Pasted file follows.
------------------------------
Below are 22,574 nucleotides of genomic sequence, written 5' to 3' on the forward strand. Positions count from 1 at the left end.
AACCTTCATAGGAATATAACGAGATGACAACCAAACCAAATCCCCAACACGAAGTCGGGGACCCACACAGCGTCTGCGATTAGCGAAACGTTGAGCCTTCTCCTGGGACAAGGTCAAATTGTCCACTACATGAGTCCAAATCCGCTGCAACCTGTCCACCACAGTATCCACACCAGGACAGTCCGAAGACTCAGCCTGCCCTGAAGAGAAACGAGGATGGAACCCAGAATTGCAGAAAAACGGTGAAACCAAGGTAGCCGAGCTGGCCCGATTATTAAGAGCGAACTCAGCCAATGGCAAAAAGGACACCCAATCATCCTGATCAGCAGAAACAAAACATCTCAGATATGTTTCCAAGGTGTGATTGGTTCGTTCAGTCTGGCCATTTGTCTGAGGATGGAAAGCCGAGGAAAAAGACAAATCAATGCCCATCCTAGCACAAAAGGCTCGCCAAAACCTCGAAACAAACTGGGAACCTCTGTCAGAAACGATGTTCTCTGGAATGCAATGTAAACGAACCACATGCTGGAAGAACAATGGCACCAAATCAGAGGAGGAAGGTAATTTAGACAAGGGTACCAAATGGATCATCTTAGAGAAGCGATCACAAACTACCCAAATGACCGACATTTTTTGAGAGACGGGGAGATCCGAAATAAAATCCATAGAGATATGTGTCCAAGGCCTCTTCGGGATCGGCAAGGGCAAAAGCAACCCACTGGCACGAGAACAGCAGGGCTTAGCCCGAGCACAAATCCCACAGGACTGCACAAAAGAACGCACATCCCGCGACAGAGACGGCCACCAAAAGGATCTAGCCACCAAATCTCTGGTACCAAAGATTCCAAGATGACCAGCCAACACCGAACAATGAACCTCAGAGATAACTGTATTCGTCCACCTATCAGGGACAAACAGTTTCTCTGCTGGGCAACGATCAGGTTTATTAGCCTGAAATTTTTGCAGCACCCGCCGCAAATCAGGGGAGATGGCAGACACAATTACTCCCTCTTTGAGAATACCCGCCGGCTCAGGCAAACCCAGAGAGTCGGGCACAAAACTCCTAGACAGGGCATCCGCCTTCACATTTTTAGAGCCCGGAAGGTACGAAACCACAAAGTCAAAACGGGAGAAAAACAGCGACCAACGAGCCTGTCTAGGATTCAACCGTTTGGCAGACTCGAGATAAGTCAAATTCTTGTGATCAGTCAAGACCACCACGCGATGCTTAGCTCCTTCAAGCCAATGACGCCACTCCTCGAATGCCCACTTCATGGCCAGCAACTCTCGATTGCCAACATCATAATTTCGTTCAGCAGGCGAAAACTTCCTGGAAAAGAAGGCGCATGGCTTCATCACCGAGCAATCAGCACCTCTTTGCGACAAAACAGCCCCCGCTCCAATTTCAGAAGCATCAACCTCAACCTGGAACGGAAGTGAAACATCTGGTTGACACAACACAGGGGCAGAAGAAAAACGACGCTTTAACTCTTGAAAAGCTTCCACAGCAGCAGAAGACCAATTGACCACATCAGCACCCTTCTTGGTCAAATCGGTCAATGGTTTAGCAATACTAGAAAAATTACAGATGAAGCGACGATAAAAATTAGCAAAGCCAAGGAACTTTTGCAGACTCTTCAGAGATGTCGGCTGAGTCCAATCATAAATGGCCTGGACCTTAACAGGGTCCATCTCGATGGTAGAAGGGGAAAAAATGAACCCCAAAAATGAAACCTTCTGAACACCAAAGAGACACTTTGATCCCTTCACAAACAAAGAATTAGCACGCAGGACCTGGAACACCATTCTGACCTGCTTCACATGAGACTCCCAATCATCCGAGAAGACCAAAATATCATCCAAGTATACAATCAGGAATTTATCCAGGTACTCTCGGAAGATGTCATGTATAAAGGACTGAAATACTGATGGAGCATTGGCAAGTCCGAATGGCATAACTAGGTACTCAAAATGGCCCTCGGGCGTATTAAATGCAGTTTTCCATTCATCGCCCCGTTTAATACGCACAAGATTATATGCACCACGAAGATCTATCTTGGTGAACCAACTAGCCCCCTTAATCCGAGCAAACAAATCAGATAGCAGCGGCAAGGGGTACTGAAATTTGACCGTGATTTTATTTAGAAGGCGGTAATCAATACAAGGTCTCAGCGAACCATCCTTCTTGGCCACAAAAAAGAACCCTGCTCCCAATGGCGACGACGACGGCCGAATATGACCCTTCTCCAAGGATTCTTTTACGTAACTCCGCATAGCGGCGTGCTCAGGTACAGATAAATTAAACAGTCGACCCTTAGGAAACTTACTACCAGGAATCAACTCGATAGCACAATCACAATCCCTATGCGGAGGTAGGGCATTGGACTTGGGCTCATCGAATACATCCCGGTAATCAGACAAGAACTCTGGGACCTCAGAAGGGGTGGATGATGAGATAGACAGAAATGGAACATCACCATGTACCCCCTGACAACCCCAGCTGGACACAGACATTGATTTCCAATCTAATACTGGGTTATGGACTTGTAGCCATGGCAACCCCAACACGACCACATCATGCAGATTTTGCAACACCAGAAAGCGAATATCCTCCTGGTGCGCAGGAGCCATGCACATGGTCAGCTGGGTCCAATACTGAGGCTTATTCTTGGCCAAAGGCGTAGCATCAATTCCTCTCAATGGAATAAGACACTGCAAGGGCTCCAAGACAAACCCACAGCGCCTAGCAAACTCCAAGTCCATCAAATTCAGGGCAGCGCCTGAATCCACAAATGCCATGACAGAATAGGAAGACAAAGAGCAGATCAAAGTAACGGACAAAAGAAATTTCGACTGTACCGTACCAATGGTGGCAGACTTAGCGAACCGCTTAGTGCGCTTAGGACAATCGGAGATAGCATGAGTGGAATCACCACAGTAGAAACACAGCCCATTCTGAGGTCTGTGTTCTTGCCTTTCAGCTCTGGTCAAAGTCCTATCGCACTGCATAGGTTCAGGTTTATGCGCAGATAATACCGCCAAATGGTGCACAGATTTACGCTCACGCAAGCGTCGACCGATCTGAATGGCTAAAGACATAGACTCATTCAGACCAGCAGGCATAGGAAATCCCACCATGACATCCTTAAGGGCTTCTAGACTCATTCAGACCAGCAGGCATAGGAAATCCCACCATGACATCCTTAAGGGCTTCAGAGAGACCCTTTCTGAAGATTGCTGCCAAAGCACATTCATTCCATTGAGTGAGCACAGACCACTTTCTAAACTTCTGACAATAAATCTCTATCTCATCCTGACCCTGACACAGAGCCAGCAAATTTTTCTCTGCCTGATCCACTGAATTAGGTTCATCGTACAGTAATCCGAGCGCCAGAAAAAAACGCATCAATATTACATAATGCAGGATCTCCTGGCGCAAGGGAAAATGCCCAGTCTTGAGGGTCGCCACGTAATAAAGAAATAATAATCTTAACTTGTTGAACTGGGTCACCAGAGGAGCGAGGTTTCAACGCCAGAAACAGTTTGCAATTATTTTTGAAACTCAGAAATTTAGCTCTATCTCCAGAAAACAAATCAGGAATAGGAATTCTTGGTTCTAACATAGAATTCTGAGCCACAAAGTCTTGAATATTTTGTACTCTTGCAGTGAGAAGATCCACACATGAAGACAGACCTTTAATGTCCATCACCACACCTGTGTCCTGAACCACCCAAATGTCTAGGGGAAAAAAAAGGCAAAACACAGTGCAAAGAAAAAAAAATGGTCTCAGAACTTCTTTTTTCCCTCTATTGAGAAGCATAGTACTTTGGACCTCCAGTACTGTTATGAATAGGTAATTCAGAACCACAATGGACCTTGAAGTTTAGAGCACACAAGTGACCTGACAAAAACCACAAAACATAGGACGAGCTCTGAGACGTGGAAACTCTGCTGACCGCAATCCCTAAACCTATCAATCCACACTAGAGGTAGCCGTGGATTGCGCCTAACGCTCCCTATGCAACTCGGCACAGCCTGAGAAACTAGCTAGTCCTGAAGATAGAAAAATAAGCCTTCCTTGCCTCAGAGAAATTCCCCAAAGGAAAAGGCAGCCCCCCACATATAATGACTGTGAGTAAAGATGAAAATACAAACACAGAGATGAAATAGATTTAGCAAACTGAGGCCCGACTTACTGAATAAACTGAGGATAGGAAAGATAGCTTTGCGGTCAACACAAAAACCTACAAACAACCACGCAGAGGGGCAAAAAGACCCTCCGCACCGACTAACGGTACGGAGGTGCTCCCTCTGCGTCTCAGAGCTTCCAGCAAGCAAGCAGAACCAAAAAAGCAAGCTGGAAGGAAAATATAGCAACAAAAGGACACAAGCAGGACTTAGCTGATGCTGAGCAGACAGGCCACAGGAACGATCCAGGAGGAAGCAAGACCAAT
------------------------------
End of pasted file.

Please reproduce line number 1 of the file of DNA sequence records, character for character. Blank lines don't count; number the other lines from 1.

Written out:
Below are 22,574 nucleotides of genomic sequence, written 5' to 3' on the forward strand. Positions count from 1 at the left end.